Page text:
The integrated review is part of our fightback. The rise of China does not mean the inevitable decline of the West and our values. I had the privilege of presenting the European Parliamentary Labour Party’s submission to the 1998 strategic defence review by the then Defence Secretary, now the noble Lord, Lord Robertson of Port Ellen, whom we heard earlier. The current integrated review claims to be the most significant foreign policy and security review since then.

I do not intend to repeat all the points well made by many noble and gallant Lords and experts in the field today. However, I agree that the integrated review lacks focus and a sense of prioritisation. It is, in a sense, too broad and too ambitious. Crucially, it is not at all apparent, even given the boost in defence expenditure, that this will meet the review’s stated aims, some of which appear contradictory.

I welcome the Indo-Pacific tilt as a case in point, as a recognition of the region’s growing economic and geopolitical importance. However, it is not clear how much resource will be allocated to the tilt to make it meaningful. The Indo-Pacific tilt also has implications for NATO, which the review says will remain the foundation of our collective security. Should this not result in NATO itself adapting to the new geopolitical reality of developments in the Indo-Pacific? HMS “Queen Elizabeth” will make its first deployment to the region, and that should be an opportunity for the UK to show its friends and allies in the region, including South Korea, Japan, Taiwan, Australia and New Zealand, that we are committed to free navigation in international waters and stand with them against any threats of aggression.

I must say something about cuts to the Army. Cyber and AI are very important, but they do not enable us to retake Port Stanley on the Falklands. For some operations you still need quite a few boots on the ground. The tooth-to-tail ratio, or combat-spear element, has been in decline since the First World War. That might result in better logistics, support and care, but the reality is that only about 20% to 25% of our troops do the fighting. With a force of 72,500, that leaves at best 18,000 Armed Forces personnel to do the actual front-line fighting on the ground. That is not enough to take and hold a small town.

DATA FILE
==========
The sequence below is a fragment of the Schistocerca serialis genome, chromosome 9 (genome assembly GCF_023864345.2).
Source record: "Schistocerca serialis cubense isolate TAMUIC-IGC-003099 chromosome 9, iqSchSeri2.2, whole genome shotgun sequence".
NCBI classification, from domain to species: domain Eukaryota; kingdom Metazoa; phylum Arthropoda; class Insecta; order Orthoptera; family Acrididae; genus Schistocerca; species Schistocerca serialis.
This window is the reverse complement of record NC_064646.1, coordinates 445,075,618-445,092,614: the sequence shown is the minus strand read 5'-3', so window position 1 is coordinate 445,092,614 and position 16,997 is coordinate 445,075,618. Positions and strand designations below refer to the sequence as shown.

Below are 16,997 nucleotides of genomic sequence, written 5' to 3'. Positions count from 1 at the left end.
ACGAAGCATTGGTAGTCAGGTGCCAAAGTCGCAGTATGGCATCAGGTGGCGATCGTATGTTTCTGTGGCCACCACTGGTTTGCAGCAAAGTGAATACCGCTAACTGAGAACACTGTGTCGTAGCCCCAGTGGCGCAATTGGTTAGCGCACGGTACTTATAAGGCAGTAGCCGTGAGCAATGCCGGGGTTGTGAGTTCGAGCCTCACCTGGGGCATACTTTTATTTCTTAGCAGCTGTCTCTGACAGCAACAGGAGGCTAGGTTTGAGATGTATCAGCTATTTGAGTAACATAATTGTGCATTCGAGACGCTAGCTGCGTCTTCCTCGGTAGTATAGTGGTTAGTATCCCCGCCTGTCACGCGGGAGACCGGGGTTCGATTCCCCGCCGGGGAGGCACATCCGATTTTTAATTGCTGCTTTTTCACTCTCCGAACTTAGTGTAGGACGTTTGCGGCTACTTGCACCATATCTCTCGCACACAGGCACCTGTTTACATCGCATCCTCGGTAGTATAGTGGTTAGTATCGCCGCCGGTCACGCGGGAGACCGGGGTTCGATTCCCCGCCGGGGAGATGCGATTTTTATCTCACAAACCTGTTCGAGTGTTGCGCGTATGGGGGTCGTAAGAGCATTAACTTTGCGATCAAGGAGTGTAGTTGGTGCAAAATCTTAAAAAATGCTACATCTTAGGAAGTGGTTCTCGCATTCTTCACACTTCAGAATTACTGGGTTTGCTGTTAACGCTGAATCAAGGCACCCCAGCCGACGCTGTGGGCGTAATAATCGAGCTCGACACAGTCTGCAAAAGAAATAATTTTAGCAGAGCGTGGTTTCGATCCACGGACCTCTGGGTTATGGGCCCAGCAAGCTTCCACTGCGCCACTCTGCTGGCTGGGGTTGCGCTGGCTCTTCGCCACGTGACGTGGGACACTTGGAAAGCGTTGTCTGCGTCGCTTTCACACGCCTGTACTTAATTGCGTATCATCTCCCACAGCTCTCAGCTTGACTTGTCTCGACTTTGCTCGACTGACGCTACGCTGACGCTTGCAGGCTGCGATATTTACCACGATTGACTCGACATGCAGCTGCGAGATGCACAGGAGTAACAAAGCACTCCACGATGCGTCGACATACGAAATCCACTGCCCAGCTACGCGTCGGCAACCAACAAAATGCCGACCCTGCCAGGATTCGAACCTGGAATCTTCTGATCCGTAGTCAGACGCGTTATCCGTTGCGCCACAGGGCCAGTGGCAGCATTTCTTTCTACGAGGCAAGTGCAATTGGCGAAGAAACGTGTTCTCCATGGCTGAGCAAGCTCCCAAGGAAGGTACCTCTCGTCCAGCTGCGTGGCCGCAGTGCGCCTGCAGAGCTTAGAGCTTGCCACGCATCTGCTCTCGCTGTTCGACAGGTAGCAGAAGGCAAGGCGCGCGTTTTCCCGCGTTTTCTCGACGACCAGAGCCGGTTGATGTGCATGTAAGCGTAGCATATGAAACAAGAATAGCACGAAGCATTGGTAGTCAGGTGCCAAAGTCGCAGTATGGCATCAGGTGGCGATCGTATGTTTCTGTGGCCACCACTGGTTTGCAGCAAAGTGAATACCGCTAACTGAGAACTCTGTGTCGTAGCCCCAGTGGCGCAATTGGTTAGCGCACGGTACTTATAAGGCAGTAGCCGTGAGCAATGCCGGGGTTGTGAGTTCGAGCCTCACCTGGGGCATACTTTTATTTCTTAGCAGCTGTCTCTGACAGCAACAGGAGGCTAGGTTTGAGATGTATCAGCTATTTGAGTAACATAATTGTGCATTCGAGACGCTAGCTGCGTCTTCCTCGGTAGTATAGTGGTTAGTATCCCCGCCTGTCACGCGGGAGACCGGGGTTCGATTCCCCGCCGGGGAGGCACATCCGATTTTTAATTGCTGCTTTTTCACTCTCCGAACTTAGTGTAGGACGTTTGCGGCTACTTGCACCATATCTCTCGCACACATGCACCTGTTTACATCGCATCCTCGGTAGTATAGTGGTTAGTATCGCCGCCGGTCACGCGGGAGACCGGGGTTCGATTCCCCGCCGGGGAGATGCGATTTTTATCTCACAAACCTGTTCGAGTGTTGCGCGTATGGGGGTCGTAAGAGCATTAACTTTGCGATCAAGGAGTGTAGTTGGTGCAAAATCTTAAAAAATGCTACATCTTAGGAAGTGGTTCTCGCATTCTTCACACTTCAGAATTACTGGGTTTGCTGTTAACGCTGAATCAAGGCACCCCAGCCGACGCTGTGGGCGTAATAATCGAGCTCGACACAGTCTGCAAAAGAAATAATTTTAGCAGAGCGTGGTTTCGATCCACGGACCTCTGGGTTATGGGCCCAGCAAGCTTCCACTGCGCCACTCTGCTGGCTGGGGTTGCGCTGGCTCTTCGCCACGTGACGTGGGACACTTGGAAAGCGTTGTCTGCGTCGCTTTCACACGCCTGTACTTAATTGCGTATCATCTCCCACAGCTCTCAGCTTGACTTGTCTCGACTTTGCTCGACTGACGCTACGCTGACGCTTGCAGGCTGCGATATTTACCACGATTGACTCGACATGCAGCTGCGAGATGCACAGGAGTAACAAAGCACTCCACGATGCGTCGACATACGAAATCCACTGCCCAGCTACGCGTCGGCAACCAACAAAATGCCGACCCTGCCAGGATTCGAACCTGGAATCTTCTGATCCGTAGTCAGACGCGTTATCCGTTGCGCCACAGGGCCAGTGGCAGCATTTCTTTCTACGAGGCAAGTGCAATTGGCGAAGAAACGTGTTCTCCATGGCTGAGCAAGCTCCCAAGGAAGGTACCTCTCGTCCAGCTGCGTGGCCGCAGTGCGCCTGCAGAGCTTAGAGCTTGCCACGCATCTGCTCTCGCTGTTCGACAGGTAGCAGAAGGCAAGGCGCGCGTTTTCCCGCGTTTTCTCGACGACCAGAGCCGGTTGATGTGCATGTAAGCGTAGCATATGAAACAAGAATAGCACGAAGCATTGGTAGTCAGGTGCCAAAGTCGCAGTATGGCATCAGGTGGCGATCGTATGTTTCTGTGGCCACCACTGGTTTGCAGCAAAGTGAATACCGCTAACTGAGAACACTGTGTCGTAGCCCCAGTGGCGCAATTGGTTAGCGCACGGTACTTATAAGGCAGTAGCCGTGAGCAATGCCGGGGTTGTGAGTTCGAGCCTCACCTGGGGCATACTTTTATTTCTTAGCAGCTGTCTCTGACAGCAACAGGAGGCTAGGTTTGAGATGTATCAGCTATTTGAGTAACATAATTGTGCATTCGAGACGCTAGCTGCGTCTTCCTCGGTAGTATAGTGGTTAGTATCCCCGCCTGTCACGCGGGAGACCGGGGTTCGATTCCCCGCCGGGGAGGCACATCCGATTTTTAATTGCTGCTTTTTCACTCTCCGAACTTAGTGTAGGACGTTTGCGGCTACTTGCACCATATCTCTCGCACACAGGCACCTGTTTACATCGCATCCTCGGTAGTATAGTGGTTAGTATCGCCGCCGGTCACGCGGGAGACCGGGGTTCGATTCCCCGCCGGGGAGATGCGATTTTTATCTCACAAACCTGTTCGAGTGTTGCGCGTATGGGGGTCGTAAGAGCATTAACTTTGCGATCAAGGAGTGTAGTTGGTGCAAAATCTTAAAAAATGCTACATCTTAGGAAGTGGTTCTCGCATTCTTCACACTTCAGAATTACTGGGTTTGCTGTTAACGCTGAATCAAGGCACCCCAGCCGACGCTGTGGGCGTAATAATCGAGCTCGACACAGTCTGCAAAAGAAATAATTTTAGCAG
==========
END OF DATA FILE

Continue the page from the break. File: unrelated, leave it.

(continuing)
Finally, the review overstates Russia’s capabilities and underestimates those of China. It has been a major geostrategic error to encourage Moscow and Beijing to seek an ever-closer union. On Russia, the immediate emphasis now should be on all parties implementing the Minsk agreements and standing down their forces on the borders, which I believe, in Russia’s case, has already begun.

Hong Kong Courts: British Judges

Lord Truscott Excerpts
Monday 22nd March 2021

(3 years, 2 months ago)

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Asked by
Lord Truscott Portrait Lord Truscott
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To ask Her Majesty’s Government what assessment they have made of role of British judges in courts in Hong Kong; and what plans they have to prevent judges from participating in those courts.

Lord Ahmad of Wimbledon Portrait The Minister of State, Foreign, Commonwealth and Development Office (Lord Ahmad of Wimbledon) (Con) [V]
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My Lords, British judges have played an important role in supporting the independence of Hong Kong’s judiciary for many years. We want and hope for this to continue. However, the national security law poses real questions for the rule of law in Hong Kong and the protection of fundamental rights and freedoms promised by China in the joint declaration. The UK judiciary is of course independent of government and it is for it to make an assessment of the issue. It is right that the Supreme Court continues to assess the situation in Hong Kong in discussion with Her Majesty’s Government.

Lord Truscott Portrait Lord Truscott (Non-Afl)
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My Lords, I thank the Minister for his reply, but is it not time that Her Majesty’s Government make their position clear on this and take further action? Is it not wrong on many levels that British judges are active in Hong Kong, giving a veneer of respectability to wholly draconian laws which effectively stifle freedom of speech, freedom of assembly and free and fair elections?

Lord Ahmad of Wimbledon Portrait Lord Ahmad of Wimbledon (Con) [V]
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My Lords, let me assure the noble Lord that, as I said in my original Answer, we are working closely with the Supreme Court. The noble and learned Lord, Lord Reed, has already made it clear that he is co-ordinating his response in consultation with the Government. The important assessment to be made is in relation to the issue of judicial independence, as guaranteed by Hong Kong Basic Law, and the rule of law. This is under active consideration by the Supreme Court in consultation with the Government.

Pandemics and Environmental Degradation

Lord Truscott Excerpts
Wednesday 24th February 2021

(3 years, 2 months ago)

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Lord Goldsmith of Richmond Park Portrait Lord Goldsmith of Richmond Park (Con) [V]